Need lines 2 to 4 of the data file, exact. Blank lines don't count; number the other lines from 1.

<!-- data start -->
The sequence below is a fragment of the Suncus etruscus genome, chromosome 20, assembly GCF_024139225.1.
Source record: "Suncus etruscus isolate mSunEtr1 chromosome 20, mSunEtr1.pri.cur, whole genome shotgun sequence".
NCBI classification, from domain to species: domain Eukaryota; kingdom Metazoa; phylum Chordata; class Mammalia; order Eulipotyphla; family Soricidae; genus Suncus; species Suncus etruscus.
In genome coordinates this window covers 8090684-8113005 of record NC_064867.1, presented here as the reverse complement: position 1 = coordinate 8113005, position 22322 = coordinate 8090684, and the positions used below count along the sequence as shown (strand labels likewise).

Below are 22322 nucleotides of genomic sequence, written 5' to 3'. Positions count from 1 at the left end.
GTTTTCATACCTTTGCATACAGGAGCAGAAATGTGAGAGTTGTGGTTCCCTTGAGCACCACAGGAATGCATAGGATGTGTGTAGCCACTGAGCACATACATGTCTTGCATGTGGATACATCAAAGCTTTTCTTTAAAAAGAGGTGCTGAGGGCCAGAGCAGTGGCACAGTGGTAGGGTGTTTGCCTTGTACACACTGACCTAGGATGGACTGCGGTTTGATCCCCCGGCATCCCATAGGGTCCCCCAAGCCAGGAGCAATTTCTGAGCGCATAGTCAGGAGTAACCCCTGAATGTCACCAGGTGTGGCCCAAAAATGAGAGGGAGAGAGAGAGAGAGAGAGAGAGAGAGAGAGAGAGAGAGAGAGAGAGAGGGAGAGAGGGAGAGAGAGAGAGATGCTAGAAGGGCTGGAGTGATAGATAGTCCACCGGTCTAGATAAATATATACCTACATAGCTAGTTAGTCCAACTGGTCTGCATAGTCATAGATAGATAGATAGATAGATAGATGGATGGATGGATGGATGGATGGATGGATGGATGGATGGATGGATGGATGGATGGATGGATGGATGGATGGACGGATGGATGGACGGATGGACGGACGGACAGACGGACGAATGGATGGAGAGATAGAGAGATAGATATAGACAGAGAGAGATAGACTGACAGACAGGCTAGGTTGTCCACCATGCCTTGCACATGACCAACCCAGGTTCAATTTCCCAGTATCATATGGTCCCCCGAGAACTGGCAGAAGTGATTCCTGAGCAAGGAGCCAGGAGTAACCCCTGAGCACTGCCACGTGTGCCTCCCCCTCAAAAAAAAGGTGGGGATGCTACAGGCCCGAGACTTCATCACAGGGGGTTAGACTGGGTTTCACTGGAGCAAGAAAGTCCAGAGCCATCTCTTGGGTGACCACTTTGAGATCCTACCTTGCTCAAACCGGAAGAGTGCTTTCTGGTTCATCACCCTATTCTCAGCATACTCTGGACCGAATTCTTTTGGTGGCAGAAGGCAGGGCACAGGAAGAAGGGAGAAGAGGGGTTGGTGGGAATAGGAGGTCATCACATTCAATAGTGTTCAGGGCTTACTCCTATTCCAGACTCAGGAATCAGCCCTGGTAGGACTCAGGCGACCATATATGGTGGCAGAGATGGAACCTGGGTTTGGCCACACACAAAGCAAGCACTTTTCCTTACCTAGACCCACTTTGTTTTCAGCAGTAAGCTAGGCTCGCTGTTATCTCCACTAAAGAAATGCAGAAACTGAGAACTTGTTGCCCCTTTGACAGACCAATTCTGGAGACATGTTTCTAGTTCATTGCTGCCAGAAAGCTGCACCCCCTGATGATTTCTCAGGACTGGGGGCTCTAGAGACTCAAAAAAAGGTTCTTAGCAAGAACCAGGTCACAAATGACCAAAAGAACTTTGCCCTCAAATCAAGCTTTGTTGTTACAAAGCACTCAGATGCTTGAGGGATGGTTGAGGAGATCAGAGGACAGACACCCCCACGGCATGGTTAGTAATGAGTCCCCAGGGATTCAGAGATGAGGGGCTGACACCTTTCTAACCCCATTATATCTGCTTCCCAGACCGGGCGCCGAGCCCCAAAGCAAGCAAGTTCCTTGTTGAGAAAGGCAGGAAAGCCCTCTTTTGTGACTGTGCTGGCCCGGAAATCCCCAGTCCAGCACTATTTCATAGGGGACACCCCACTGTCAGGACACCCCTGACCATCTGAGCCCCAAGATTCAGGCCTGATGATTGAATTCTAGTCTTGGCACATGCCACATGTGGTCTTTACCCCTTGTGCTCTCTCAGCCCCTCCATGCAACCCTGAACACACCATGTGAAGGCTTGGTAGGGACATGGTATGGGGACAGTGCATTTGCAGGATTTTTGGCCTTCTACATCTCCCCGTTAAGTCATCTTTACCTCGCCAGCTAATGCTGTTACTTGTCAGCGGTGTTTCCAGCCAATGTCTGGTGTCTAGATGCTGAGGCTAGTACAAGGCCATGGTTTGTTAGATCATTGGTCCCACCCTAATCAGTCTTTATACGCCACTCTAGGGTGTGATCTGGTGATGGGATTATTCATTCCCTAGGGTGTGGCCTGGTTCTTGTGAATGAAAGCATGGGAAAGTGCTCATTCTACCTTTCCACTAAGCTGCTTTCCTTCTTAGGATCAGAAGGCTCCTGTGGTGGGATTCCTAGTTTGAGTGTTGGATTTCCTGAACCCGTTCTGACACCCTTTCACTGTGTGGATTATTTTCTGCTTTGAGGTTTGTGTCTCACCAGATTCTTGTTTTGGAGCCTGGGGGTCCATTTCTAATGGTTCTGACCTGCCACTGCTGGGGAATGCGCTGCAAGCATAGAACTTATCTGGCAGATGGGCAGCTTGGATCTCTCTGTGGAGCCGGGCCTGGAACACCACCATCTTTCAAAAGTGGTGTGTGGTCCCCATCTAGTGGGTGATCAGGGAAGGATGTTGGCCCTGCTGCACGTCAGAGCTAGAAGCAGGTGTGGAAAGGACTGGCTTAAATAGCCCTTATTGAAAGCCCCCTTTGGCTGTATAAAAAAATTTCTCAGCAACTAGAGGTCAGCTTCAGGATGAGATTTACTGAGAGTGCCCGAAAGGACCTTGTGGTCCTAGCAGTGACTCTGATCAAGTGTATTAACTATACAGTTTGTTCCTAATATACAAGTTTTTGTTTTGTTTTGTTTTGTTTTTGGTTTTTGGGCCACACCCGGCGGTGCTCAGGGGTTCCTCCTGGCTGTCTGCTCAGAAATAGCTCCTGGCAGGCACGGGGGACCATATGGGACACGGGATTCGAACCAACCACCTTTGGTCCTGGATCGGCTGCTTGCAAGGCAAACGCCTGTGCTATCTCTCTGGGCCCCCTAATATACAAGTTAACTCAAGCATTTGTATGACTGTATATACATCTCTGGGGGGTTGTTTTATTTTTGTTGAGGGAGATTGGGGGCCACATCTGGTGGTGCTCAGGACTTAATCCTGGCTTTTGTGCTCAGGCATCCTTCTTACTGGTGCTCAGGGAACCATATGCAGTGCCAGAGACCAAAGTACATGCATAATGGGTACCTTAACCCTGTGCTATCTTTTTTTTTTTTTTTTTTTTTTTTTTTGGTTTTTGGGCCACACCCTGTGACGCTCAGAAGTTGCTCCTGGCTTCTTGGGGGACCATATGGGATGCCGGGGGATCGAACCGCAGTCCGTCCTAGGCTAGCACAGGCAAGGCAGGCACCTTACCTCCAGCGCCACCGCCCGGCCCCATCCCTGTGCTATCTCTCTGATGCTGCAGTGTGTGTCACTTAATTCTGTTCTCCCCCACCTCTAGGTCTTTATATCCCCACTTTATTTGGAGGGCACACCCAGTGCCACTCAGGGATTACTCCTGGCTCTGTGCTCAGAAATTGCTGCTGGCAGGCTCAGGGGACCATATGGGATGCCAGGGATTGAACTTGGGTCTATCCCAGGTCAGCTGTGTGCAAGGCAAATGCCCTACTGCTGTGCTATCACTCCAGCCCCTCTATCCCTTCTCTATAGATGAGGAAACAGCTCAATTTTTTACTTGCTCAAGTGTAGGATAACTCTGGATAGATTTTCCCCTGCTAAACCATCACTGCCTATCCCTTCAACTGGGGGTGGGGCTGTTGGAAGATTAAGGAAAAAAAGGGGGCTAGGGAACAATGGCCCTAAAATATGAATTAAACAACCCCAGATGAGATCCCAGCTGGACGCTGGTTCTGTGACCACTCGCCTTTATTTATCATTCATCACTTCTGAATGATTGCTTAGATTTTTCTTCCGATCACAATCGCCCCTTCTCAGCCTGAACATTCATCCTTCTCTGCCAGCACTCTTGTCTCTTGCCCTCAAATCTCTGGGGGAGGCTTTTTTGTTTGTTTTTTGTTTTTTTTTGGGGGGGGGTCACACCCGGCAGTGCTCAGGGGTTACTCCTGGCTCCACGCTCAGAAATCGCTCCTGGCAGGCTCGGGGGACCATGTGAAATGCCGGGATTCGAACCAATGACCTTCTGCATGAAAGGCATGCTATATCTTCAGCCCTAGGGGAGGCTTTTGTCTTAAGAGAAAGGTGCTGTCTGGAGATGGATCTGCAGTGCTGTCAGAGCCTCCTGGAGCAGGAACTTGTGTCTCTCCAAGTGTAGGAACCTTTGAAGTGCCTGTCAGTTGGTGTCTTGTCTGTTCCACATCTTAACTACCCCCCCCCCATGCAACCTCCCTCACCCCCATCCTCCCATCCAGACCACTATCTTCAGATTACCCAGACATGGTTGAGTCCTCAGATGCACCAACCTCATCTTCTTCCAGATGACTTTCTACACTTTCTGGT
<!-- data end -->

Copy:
Source record: "Suncus etruscus isolate mSunEtr1 chromosome 20, mSunEtr1.pri.cur, whole genome shotgun sequence".
NCBI classification, from domain to species: domain Eukaryota; kingdom Metazoa; phylum Chordata; class Mammalia; order Eulipotyphla; family Soricidae; genus Suncus; species Suncus etruscus.
In genome coordinates this window covers 8090684-8113005 of record NC_064867.1, presented here as the reverse complement: position 1 = coordinate 8113005, position 22322 = coordinate 8090684, and the positions used below count along the sequence as shown (strand labels likewise).